By January 2021, Alison Reiling ’20 will be a newly published scholar. New research by the School of Nursing student has recently been accepted for publication in Nurse Educator, a peer-reviewed journal for faculty and administrators of nursing and nurse educators. Reiling’s article “Teaching Global Health Competencies with Helping Mothers Survive Simulation” examines today’s inequities in maternal health care around the world.
Globally, low and middle-income countries account for almost all of the pregnancy-related mortalities that are mostly preventable through essential maternal health care services. “The article describes how to teach nursing students about the gaps in access to maternal health care and summarizes the variables that can make expecting mothers more at risk to complications of pregnancy and childbirth,” says Reiling. “My research focuses on teaching nursing students these variables but with a focus on what we can do regardless of the resources or socioeconomic settings. In a rural town, you may not have the required medical equipment, but you can help a woman giving birth by facilitating a fundal message or the lift of her legs.”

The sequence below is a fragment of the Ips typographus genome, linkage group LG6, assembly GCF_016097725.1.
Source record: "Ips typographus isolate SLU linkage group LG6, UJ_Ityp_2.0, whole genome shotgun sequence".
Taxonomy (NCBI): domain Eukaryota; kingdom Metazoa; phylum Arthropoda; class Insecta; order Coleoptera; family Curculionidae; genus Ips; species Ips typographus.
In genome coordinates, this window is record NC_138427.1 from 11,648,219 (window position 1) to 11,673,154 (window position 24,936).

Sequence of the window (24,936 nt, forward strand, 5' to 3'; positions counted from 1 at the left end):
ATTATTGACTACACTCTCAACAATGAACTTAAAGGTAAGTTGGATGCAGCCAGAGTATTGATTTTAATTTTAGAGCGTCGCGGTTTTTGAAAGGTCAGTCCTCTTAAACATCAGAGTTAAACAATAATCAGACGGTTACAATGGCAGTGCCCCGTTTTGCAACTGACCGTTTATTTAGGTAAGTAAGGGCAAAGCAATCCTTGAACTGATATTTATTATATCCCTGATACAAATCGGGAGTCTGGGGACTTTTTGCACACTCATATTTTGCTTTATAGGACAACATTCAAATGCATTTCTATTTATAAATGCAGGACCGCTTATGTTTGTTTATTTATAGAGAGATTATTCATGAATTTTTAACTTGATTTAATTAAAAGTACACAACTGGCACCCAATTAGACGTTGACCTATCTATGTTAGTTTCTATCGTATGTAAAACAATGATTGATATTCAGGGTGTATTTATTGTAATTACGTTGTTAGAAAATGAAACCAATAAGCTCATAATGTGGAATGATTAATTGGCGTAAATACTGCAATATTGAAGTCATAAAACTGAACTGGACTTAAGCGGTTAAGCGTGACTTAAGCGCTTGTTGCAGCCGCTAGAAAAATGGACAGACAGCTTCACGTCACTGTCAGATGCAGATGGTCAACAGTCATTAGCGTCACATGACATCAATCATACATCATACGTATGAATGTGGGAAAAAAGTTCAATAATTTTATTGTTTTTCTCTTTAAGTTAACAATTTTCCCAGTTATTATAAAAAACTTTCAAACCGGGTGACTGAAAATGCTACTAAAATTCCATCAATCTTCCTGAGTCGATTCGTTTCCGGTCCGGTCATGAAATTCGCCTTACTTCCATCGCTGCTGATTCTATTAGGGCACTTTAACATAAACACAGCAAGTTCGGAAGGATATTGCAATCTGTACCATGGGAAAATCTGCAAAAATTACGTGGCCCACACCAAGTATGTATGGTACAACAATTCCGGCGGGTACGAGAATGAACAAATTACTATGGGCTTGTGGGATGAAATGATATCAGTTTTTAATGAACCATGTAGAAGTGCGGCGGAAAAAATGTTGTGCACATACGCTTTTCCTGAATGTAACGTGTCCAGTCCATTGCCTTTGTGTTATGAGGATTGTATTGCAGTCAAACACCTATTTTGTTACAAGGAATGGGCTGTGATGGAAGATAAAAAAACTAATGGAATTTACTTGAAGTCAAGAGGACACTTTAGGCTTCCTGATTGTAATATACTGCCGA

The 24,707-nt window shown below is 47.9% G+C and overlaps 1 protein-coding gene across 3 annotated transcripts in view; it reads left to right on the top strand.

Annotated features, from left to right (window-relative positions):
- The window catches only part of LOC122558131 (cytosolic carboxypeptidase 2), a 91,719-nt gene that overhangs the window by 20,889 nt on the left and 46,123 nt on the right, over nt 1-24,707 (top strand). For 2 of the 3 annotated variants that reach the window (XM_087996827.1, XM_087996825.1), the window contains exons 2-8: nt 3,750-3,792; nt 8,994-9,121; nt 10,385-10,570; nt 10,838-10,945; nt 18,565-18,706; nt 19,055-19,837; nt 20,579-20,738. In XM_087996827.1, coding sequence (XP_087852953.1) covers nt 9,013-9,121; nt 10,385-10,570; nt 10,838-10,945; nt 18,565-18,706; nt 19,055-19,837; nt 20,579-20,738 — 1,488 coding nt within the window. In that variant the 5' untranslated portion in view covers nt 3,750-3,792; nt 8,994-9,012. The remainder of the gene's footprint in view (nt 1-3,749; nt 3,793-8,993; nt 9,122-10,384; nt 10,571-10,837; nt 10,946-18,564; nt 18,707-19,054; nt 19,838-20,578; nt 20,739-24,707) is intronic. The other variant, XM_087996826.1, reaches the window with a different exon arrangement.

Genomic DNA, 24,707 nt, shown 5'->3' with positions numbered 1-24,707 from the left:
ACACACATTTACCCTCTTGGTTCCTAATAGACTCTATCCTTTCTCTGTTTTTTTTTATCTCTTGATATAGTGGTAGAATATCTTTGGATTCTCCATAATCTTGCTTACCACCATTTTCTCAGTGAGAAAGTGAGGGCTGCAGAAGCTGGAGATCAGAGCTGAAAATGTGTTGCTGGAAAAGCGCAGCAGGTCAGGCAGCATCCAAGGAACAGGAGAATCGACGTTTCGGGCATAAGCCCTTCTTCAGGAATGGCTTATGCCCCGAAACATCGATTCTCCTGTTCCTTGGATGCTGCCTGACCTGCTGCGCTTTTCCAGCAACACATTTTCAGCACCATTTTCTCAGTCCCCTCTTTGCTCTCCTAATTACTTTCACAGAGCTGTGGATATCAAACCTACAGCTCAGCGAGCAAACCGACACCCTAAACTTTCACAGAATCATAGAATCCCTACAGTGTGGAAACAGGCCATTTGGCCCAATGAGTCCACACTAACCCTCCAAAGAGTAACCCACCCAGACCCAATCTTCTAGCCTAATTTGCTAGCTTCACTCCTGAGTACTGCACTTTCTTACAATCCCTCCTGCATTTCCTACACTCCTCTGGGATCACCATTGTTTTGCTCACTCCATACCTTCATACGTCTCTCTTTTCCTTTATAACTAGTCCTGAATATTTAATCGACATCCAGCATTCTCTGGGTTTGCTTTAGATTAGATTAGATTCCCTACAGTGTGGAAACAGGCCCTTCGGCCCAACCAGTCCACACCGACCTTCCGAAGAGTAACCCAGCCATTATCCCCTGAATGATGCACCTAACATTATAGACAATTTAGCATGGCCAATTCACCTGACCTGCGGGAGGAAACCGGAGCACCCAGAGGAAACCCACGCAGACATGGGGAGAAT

Reiling started the research last spring and continued the work through the summer and fall semester as part of the Honors program. She will also present her findings at an industry conference in April. Time studying abroad in Argentina, coupled with an interest in the field of labor and delivery, inspired her to select the topic for her independent research project, and she credits her faculty mentors for her success with the publication.
“I have always found labor and delivery exciting, and I also had an amazing opportunity abroad during my junior year at Curry. My passion for helping patients in other countries is strong, and I wanted to combine all of these aspects for my Honors project,” she says. “Both the Honors program and School of Nursing supported my passion and helped me learn immensely throughout the entire research process. The willingness Curry faculty have to teach and their eagerness to watch me succeed helped me accomplish my goals.”
After graduating this spring, Reiling will begin her career in nursing with the hope of serving vulnerable populations. “I would like to specialize in labor and delivery or emergency medicine, but I am so excited to start my career that I feel I would be happy in any specialty,” she says. “If you told me freshman year that I would be published in a nursing journal, I would not have believed you. It feels like the perfect end to my chapter at Curry and the beginning of a new one as I start my nursing career.”